To determine if the test compounds activate the IR β-subunit in mature human adipocytes in the absence or presence of insulin, cells were treated for 72 h with test compounds in serum-free basal medium. After 72 h, cells were treated with water or 100 nm insulin for 15 min. Triplicate treatments were performed. Following insulin or water treatment, the medium was aspirated and the cells were washed three times with 2 ml per well of cold phosphate-buffered saline on ice. After the last wash, 250 μl per well of cold lysis buffer was added to each well. The cells were scraped off the plate and the lysate was transferred to 1.5 ml eppendorf tube on ice. The lysate was centrifuged at 10 000 g for 10 min at 4 °C. The supernatant was transferred to fresh tubes and the protein concentration was determined using Pierce Micro BCA Kit (Pierce/ThermoFisher) according to the manufacturer’s instructions. The cell extracts were normalized for protein concentration and denatured by adding 2 × LDS sample buffer. The samples were briefly vortexed and centrifuged for 30 s at 10 000 g and further denatured at 75 °C for 5 min, and then centrifuged for 30 s at 10 000 g. Western blot assay: denatured samples were loaded onto 4–12% NuPage Bis-Tris polyacrylamide gels. Proteins were resolved during electrophoresis at 200 V in 1 × MOPS buffer according to the manufacturer’s instructions. Prestained molecular weight markers were run in parallel to monitor the progress of electrophoresis as well as the transfer (see below). Following electrophoresis, proteins were transferred to nitrocellulose filters using the NuPage Transfer system. The transfer was performed in 1 × Transfer buffer containing 10% methanol for 60 min at 35 V. At the end of the transfer, the filters were briefly (15 s) rinsed in MilliQ H2O (EMD Millipore Corporation, Billerica, MA, USA). Following the water rinse, the blots were blocked for 30 min at room temperature in Tris-buffered saline, pH 7.6, containing 0.1% Tween-20 (TBS-T) and 3% bovine serum albumin. The blots then were incubated with primary antibody (IR β-subunit primary antibody or phospho-IR β-subunit primary antibody) overnight at 4 °C with gentle agitation. The blots were washed three times for 5 min each in TBS-T and reblocked for 30 min room temperature in TBS-T 3% bovine serum albumin. After blocking, the blots were incubated with α-rabbit immunoglobulin G coupled to horseradish peroxidase secondary antibodies at 1:3000 for 60 min at room temperature. The blots were washed 3 × 5 min each in TBS-T. After washing, the blots were incubated with chemiluminescent substrate for 5 min according to the manufacturer’s protocol. Multiple images were obtained at various times of exposure (5–300 s) using a Bio-Rad ChemiDoc station (Bio-Rad Laboratories, Inc., Hercules, CA, USA). The quantity (intensity) of individual bands was obtained according to Bio-Rad ChemiDoc instructions using an equal volume rectangle. Comparison between samples was performed by first determining the ratio of signals detected in phospho-protein to total protein within a treatment sample. These values were then used to determine the ratio between control and treated samples. The average of the replicate values was determined and plotted as Fold Control for each treatment.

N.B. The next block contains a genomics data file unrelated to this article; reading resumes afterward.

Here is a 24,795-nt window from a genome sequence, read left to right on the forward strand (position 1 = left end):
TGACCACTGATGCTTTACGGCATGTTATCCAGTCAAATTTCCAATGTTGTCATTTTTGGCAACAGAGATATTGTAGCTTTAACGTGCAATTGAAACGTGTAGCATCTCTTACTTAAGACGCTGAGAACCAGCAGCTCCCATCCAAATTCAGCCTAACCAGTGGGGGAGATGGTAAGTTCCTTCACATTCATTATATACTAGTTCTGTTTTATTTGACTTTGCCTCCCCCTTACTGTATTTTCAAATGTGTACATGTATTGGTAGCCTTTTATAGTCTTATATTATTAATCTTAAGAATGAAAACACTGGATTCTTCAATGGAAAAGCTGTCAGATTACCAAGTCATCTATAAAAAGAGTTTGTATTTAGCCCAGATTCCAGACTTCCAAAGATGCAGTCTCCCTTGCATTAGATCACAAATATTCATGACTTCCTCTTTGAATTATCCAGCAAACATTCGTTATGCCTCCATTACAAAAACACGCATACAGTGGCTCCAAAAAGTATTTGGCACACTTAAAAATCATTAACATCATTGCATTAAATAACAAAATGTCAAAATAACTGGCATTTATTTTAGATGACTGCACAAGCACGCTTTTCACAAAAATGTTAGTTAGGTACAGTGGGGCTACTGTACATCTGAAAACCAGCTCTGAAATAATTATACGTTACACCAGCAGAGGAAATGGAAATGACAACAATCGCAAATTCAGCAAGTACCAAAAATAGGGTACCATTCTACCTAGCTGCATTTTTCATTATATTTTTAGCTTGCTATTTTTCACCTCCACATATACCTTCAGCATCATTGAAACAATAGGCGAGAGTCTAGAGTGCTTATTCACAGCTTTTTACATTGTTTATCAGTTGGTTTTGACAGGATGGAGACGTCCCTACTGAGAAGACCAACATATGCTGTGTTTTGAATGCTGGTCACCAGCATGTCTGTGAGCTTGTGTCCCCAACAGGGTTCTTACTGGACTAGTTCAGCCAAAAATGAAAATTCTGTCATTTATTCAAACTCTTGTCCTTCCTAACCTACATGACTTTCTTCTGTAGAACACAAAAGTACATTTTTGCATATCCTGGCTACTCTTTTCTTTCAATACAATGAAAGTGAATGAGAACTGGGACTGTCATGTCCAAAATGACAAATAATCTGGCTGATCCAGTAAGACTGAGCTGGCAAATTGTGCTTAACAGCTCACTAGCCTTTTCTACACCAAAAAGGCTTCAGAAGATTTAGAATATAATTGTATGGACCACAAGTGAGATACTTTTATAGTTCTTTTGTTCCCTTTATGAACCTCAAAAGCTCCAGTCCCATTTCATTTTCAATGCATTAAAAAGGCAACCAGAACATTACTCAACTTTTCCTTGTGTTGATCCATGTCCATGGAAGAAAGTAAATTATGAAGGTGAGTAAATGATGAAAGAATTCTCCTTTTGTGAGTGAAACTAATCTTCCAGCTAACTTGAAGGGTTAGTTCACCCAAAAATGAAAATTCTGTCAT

The data are presented as mean value per group (M)±s.d. Bartlett's test was used to confirm equality of variances between the groups. One-way analysis of variance followed by Tukey's honest significant difference test was used for statistical analysis and P-values <0.05 were regarded as significant (STATISTICA 6.1 software, StatSoft, Inc., Tulsa, OK, USA).